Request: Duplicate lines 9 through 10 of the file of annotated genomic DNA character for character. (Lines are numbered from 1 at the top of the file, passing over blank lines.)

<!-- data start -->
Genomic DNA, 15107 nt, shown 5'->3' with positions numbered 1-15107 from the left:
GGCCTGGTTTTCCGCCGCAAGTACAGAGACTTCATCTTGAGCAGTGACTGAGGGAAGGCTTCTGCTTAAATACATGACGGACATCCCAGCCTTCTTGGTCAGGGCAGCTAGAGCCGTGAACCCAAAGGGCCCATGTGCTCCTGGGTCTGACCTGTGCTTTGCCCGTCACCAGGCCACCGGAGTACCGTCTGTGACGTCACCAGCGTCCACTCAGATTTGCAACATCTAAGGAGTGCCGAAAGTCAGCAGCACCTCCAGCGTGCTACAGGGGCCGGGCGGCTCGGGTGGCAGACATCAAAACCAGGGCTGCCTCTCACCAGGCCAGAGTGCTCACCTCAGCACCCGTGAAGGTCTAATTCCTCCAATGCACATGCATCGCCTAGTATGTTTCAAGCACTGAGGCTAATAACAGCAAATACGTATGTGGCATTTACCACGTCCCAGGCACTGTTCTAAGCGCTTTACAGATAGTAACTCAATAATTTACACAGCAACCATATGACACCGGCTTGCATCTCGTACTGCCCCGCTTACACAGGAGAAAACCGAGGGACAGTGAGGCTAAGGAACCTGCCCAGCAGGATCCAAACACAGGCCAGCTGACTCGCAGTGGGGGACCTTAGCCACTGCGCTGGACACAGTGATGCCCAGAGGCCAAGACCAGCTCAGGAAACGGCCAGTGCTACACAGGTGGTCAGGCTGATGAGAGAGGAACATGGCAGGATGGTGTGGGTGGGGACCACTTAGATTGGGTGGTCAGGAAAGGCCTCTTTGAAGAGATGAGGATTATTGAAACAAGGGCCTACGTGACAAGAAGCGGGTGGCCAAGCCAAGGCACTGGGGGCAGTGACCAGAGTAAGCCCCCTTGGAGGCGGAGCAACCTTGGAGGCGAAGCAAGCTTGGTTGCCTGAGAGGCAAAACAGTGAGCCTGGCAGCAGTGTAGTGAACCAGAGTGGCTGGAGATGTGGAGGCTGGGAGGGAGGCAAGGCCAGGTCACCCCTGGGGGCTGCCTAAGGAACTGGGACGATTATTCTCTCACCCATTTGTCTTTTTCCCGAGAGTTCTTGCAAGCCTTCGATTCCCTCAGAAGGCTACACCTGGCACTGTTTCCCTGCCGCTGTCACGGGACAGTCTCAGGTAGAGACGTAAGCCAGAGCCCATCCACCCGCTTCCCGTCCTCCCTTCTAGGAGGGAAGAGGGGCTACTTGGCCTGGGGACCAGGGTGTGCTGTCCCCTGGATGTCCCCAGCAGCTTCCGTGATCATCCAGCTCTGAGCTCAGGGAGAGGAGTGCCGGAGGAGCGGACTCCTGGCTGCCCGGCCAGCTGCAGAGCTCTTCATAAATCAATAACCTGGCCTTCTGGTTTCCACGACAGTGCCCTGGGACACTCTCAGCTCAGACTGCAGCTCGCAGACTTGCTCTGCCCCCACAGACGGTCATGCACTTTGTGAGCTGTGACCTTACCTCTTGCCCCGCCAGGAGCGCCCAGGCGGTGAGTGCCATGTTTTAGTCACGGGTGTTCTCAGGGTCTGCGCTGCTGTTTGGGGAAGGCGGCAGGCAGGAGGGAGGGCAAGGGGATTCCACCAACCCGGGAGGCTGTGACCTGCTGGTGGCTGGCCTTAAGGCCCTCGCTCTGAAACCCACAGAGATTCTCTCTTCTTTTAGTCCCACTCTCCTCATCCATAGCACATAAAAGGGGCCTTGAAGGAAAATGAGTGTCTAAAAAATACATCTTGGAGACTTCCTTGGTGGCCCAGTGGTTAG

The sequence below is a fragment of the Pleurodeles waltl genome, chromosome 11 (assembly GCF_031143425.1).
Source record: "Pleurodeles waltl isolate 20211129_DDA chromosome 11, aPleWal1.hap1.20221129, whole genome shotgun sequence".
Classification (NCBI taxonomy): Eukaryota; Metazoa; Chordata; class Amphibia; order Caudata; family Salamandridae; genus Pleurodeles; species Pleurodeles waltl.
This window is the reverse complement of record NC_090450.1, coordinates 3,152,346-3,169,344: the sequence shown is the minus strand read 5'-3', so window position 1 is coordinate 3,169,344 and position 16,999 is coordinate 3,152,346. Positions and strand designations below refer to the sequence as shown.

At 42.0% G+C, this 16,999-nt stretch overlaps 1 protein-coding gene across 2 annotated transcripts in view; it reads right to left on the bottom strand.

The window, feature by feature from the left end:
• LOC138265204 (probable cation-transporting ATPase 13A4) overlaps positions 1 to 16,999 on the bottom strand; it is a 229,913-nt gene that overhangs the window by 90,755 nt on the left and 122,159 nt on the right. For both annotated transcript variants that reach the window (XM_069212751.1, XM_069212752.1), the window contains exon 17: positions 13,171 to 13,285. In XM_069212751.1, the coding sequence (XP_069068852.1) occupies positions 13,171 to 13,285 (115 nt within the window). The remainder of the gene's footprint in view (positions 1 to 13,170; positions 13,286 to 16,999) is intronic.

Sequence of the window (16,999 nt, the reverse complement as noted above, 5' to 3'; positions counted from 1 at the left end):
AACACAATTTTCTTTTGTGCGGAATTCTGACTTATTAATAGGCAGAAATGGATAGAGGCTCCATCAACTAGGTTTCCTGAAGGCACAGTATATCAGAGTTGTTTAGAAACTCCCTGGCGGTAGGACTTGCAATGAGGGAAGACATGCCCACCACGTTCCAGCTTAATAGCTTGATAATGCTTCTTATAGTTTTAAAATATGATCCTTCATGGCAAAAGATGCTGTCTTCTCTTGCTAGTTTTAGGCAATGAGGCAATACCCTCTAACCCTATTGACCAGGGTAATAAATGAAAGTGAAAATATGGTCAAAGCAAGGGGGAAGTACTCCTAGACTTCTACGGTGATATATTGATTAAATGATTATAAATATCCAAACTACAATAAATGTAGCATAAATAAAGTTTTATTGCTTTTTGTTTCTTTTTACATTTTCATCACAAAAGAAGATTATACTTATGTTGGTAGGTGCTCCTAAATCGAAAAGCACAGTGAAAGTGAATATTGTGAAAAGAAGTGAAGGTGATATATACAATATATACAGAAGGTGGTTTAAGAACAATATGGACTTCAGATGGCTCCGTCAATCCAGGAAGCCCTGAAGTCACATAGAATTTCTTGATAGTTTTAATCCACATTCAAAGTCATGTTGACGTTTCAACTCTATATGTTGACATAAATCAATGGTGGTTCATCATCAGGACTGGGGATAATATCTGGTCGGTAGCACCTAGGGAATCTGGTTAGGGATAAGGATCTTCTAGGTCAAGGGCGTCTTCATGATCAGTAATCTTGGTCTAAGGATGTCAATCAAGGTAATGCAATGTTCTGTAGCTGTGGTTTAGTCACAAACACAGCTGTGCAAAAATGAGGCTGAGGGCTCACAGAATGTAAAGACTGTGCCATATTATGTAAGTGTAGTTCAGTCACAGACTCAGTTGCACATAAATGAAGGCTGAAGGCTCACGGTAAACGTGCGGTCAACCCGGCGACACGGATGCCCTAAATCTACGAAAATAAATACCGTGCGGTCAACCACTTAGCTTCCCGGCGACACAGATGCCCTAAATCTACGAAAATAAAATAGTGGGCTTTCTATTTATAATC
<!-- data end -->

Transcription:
• LOC138265204 (probable cation-transporting ATPase 13A4) overlaps positions 1 to 16,999 on the bottom strand; it is a 229,913-nt gene that overhangs the window by 90,755 nt on the left and 122,159 nt on the right. For both annotated transcript variants that reach the window (XM_069212751.1, XM_069212752.1), the window contains exon 17: positions 13,171 to 13,285. In XM_069212751.1, the coding sequence (XP_069068852.1) occupies positions 13,171 to 13,285 (115 nt within the window). The remainder of the gene's footprint in view (positions 1 to 13,170; positions 13,286 to 16,999) is intronic.

Sequence of the window (16,999 nt, the reverse complement as noted above, 5' to 3'; positions counted from 1 at the left end):